Whatever happened that evening, the two administrators were shaken and frightened by it and needless to say, never forgot their strange experience.

One notoriously haunted area on the battle site is a pile of boulders known today as, `Devils Den`. The site has a strategic military advantage, which was fought for many years before the arrival of the first Europeans by native tribes. This is largely bourne out by the fact that so many stone axe heads and arrows have been recovered from the locality.

During the battle, it was used by the Union and later the First Texas Regiment of the Confederacy for artillery and sniper riflemen. As with most parts of the battlesite, many men were killed here,  and it is their ghosts which predominate the alleged hauntings.

Here are a collection of haunted tales given by visitors to this area.

One afternoon in the early 1970’s, a woman was said to have visited the National Park Service information center to enquire about the possibility of ghosts being on the battlefield.

The visitor explained that she had been out on the battlefield that morning, photographing the scenery. She had stopped her car at the Devil’s Den and had got out to take some photos in the early morning light. The woman stated that she had walked into the field of smaller boulders, which are scattered in front of the Den itself and had paused to take a photo. Just as she raised the camera to her eye, she sensed the uncomfortable feeling of someone standing beside her. When she turned to look, she saw that a man had approached her.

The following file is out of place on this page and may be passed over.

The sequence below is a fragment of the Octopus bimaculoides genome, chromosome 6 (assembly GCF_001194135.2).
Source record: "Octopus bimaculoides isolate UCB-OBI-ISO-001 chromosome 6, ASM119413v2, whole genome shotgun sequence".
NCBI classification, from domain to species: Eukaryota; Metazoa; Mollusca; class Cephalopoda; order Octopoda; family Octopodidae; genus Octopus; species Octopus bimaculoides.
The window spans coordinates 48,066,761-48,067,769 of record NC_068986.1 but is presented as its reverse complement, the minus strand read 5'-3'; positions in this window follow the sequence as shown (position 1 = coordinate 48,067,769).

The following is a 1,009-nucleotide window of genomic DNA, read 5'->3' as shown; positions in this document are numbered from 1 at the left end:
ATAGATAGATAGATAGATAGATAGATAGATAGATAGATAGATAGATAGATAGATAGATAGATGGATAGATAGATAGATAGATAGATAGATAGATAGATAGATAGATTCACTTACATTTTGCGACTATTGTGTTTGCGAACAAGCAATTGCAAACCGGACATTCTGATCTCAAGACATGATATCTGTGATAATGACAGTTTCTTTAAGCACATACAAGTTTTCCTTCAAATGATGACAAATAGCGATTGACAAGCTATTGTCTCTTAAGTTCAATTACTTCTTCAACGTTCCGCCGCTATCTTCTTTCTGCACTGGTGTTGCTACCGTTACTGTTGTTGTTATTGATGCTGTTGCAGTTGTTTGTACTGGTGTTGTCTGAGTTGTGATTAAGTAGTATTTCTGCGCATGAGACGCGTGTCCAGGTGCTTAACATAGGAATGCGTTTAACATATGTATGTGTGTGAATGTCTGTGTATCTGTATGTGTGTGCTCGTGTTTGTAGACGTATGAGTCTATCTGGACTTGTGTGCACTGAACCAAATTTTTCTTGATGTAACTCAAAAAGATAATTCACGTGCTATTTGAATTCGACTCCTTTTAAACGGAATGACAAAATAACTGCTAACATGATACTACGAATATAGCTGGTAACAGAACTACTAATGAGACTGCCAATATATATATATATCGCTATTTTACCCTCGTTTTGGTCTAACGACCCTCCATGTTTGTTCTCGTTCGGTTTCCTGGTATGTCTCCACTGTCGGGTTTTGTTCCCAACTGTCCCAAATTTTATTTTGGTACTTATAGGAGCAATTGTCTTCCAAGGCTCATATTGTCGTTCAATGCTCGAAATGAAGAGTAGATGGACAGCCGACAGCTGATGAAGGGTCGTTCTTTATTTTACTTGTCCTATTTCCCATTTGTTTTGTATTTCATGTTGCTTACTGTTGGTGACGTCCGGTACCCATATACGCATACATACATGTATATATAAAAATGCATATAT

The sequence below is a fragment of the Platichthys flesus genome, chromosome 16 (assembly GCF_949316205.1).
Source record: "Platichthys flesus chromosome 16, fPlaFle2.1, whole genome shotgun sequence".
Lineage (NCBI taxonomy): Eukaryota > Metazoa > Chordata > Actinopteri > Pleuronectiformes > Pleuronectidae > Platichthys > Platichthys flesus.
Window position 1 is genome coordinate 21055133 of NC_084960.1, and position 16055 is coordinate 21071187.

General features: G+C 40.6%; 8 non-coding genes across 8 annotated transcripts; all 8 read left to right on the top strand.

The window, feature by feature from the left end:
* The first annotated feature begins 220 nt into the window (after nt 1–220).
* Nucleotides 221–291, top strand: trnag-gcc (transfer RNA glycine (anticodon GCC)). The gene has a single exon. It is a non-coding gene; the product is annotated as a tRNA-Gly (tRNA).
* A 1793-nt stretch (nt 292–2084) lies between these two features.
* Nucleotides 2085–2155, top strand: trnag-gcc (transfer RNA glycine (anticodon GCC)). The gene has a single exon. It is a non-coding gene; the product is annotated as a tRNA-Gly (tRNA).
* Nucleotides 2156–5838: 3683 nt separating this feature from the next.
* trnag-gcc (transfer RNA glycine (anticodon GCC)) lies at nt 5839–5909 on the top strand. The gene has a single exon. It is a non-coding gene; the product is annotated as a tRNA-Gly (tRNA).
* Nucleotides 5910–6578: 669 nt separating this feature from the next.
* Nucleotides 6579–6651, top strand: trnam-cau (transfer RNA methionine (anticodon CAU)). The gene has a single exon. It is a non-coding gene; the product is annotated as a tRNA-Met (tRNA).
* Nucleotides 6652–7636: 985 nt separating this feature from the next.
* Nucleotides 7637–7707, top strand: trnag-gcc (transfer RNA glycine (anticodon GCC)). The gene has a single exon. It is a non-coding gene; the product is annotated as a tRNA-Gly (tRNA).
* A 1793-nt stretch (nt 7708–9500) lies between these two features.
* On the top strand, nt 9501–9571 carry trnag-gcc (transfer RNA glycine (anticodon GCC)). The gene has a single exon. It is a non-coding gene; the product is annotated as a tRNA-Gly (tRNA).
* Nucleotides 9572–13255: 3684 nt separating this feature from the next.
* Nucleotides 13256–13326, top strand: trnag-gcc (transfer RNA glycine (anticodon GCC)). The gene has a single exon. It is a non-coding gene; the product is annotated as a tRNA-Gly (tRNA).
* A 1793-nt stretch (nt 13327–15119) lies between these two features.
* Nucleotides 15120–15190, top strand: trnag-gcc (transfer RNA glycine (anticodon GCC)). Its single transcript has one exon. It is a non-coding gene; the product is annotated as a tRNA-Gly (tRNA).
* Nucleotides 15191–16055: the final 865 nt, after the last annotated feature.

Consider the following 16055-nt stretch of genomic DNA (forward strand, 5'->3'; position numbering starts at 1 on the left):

She described this man as looking like a "hippie", with long, dirty hair, ragged clothing, a big floppy hat and noticeably, no shoes. The man looked at her and then simply said, "What you are looking for is over there," he said and pointed over behind her.
The woman turned her head to see just what the unkempt fellow was pointing at and when she turned around again, he had vanished. There was no trace of him anywhere.

A month or so later, the same ranger was on duty at the information desk when another photographer had come in and asked almost the same question. He too had been taking photos at the Devil’s Den, only this time, he had taken a photo about a month before in which the image of a man had appeared on the exposed frame a man who had not been there when the photo was allegedly taken.